The current political thinking on immigration at the national level is not able to handle the complexities underlying the phenomenon. In fact, migration policies (both regarding immigration and emigration) should be talked about in the context of the demographic question and its economic and social implications, which have been recently described as the so-called Secular Stagnation phenomenon.
Although the idea of secular stagnation is probably a good snapshot of the current economic situation, foreshadowing further developments (some economists think we are in the midst of a crisis of the techno-economic paradigm, others have dusted off the notion of the liquidity trap, while yet others are focusing their attention on income distribution), interpretations of the crisis have so far ignored a fundamental issue: namely, demographics.
The latter has devastating implications on how and how much the dynamics of GDP, in conditions of small or nonexistent growth, are changing the nature of the relationship between capital and labor, as well as the intrinsic characteristics of the economic output, i.e. the actual and potential demand, in addition to affecting economic actors and the uncertainty underlying the “business cycle.” Demographic polarization is changing the structure of the economy, and therefore the structure of society. But just how crucial is the issue of demographics, and what are its implications?
According to Italian National Institute of Statistics (ISTAT) data, we know that for too long now, Italy has been getting older: the “best young minds” are emigrating, and the immigrants are too few to reverse the polarization of the population. Although the situation of an aging population and a negative generational progression in terms of numbers is by itself very serious, the macroeconomic effect is also much more significant than people imagine. In fact, the demographic evolution of the population is the structural challenge of our century, which demonstrates, more than any others, the need to find new and better forms of equilibria.
If the percentage of people over 60 years old is increasing over time compared to that of people under 30, as a result of the improvements in health services and life expectancy, the structure of consumption and investment will also reflect this new structure of the population. We know from statistics that the consumption of the younger and older populations differs both in content and quantity.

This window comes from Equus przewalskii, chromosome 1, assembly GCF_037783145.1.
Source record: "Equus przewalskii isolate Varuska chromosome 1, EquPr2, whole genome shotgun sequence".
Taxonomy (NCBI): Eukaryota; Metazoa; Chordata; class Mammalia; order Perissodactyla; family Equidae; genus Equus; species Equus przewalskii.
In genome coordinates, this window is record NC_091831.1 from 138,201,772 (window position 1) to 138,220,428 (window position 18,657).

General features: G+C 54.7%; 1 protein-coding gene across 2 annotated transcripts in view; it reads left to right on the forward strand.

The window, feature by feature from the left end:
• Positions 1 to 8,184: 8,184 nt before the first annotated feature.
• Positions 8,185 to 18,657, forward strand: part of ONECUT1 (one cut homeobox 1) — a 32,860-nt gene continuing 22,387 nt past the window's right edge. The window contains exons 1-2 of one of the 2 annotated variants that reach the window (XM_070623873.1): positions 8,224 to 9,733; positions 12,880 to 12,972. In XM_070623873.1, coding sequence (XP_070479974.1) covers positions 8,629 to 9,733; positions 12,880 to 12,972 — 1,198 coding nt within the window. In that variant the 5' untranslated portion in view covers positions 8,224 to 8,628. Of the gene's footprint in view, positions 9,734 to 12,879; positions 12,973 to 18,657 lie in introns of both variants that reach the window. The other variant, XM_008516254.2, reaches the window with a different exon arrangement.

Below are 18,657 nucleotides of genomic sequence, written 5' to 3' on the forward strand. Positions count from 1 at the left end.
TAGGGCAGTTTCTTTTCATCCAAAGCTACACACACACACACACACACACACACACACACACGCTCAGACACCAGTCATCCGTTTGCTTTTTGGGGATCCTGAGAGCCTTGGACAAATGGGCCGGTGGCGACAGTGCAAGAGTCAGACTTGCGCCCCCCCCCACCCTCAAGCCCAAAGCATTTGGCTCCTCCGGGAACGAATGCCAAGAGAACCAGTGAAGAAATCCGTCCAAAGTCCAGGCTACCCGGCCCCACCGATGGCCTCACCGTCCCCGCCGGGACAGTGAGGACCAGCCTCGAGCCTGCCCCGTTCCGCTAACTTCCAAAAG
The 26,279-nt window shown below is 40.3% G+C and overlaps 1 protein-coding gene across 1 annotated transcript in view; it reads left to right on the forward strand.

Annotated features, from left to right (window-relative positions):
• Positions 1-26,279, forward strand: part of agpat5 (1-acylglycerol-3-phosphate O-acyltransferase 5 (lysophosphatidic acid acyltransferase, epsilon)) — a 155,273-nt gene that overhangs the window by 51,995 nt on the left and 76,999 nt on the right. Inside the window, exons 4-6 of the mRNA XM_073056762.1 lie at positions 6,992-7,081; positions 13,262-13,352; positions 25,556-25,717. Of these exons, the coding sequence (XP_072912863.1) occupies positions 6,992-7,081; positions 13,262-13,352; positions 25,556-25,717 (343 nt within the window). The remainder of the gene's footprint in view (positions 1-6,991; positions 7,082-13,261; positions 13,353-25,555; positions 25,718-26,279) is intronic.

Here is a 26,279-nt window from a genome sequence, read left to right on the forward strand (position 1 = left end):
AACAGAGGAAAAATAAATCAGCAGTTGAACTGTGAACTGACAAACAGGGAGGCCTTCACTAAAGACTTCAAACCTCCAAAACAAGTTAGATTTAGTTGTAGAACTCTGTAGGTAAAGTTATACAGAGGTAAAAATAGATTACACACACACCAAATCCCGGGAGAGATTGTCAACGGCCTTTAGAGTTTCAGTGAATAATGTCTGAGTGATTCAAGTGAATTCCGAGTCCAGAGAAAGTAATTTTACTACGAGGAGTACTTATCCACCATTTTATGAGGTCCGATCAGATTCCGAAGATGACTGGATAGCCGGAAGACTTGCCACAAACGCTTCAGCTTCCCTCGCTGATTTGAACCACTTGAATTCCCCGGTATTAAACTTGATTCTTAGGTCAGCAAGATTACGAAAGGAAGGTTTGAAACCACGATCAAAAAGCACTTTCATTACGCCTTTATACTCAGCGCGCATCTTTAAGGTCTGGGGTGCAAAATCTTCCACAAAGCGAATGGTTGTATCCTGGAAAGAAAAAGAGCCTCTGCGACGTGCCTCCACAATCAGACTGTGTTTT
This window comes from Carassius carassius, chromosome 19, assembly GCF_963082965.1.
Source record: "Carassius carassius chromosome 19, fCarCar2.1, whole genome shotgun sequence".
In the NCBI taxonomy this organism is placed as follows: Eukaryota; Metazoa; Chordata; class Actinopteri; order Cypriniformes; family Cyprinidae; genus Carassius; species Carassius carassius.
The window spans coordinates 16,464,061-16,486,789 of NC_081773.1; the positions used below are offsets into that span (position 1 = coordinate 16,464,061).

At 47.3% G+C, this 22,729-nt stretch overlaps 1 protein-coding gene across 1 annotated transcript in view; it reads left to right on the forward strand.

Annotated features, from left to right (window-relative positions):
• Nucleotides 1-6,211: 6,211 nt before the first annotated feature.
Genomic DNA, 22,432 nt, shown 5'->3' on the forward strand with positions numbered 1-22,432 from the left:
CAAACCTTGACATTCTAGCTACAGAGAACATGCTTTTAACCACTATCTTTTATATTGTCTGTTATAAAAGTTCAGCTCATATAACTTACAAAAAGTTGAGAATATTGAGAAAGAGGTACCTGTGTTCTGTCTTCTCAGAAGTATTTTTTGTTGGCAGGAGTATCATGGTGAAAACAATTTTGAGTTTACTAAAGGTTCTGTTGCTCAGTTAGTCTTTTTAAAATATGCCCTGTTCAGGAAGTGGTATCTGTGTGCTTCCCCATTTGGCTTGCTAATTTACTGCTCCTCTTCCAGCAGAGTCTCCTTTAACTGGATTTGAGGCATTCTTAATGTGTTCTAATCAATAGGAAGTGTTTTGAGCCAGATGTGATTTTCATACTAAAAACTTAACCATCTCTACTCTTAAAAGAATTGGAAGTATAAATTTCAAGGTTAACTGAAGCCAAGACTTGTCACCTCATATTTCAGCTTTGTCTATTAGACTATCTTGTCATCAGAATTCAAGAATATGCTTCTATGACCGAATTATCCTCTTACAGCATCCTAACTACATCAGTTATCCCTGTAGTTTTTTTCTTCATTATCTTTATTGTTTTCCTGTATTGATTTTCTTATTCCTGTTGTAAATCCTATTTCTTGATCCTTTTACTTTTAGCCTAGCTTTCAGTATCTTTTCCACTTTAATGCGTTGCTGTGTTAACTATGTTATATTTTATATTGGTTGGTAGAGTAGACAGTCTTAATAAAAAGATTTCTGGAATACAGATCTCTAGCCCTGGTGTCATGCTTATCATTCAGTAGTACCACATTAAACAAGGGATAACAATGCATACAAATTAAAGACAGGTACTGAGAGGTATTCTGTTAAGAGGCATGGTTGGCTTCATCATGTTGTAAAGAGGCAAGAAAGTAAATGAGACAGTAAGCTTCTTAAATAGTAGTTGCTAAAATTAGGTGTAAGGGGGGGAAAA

Overall, the consumption of the older population is aimed at meeting the demand for primary goods, while the younger population is mostly interested in the demand for secondary goods with a greater technological content. The side effect is that of a displacement of the growth of secondary assets in favor of primary goods, linked to the reduction in the younger segment of the population, which, in the final analysis, is the one that allows for capitalist accumulation.
In other words, without a large enough young population, the potential GDP growth is reduced, affecting the demand for labor and thus the income of the population as a whole.
In Italy, this phenomenon is occurring to a much more serious extent than the European average, exacerbated by the emigration of young people who can’t find work in Italy, and by the immigration level, which has reduced over the years, mirroring the movements of the GDP. It was not so much the policies of Minniti and Salvini, but rather the reduction of our national GDP which has disincentivized and reduced immigration to Italy.
The point is not “helping these people at home,” a slogan that is ignorant of history—but rather the manner in which immigration and the mitigation of the emigration of young people must be combined and work toward shaping an adequate economic and social policy.
To bridge the gap between the potential demand for secondary assets and the actual demand linked to the number of young people, a kind of “socialization of investment” would be needed: investments that would compensate for the new (structural) characteristics of society, both in terms of age structure and in terms of the targets of consumption. Otherwise, the primary assets sought by older people will become not only the fulcrum of economic development, but will shrink, little by little, the base of prosperity linked to the dynamics of the secondary goods, leading to a structural contraction of effective demand and, worse still, to a contraction of the potential GDP tied to the socialization of investments, which are, in the final analysis, a public good for the community.
The challenge raised by migration flows pertains both to natural rights (regarding persons) and positive rights (regarding society). If we don’t address these issues, the question will remain at the level of a sterile debate between “good” and “evil,” disregarding the fact that good and evil must be understood in connection with the society that we intend to build.